Dolutegravir (DTG) is a first-line antiretroviral drug (ARV) used in combination therapy for the treatment of human immunodeficiency virus type-1 (HIV-1) infection. The drug is effective, safe, and well tolerated. Nonetheless, concerns have recently emerged for its usage in pregnant women or those of child-bearing age. Notably, DTG-based ARV regimens have been linked to birth defects seen as a consequence of periconceptional usages. To this end, uncovering an underlying mechanism for DTG-associated adverse fetal development outcomes has gained clinical and basic research interest. We now report that DTG inhibits matrix metalloproteinases (MMPs) activities that could affect fetal neurodevelopment. DTG is a broad-spectrum MMPs inhibitor and binds to Zn++ at the enzyme’s catalytic domain. Studies performed in pregnant mice show that DTG readily reaches the fetal central nervous system during gestation and inhibits MMP activity. Postnatal screenings of brain health in mice pups identified neuroinflammation and neuronal impairment. These abnormalities persist as a consequence of in utero DTG exposure. We conclude that DTG inhibition of MMPs activities during gestation has the potential to affect prenatal and postnatal neurodevelopment.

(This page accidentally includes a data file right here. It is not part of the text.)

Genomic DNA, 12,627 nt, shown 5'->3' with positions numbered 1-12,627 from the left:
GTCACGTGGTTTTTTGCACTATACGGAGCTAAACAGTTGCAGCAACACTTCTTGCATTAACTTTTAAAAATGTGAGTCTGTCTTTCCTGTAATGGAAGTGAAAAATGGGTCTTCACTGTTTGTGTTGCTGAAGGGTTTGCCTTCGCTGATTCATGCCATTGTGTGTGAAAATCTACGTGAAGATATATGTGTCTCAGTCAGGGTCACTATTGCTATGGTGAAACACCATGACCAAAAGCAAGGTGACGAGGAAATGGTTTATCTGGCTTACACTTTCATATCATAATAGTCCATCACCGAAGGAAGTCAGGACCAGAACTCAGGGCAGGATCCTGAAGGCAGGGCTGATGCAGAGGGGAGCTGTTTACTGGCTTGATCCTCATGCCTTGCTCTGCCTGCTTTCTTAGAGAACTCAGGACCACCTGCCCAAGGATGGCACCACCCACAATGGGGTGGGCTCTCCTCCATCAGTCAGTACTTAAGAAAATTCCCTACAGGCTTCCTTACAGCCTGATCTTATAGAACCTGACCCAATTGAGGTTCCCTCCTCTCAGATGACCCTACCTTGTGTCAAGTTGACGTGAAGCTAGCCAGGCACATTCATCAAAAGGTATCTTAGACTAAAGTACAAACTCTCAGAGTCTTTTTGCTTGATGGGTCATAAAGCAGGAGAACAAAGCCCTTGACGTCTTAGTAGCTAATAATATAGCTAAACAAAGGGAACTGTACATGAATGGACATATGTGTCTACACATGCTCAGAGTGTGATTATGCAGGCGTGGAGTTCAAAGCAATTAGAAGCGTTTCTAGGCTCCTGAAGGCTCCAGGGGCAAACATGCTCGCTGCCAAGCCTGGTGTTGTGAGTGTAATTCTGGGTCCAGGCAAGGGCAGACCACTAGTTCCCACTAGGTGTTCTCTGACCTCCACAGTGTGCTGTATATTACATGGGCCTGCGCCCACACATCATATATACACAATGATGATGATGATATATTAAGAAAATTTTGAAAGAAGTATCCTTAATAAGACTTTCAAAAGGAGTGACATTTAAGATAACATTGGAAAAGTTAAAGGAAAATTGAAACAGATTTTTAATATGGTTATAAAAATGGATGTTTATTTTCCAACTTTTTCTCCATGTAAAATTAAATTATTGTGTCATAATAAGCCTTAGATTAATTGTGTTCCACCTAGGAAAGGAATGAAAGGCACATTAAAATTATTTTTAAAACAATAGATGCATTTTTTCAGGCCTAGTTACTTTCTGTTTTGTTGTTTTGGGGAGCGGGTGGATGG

Original languageEnglish (US)
Pages (from-to)5703-5721
Number of pages19
JournalMolecular Neurobiology
Issue number11
StatePublished - Nov 2021


  • Antiretroviral drug
  • Dolutegravir
  • HIV-1
  • Matrix metalloproteinases
  • Neurodevelopment
  • Pregnancy outcomes

ASJC Scopus subject areas

  • Neurology
  • Cellular and Molecular Neuroscience
  • Neuroscience (miscellaneous)


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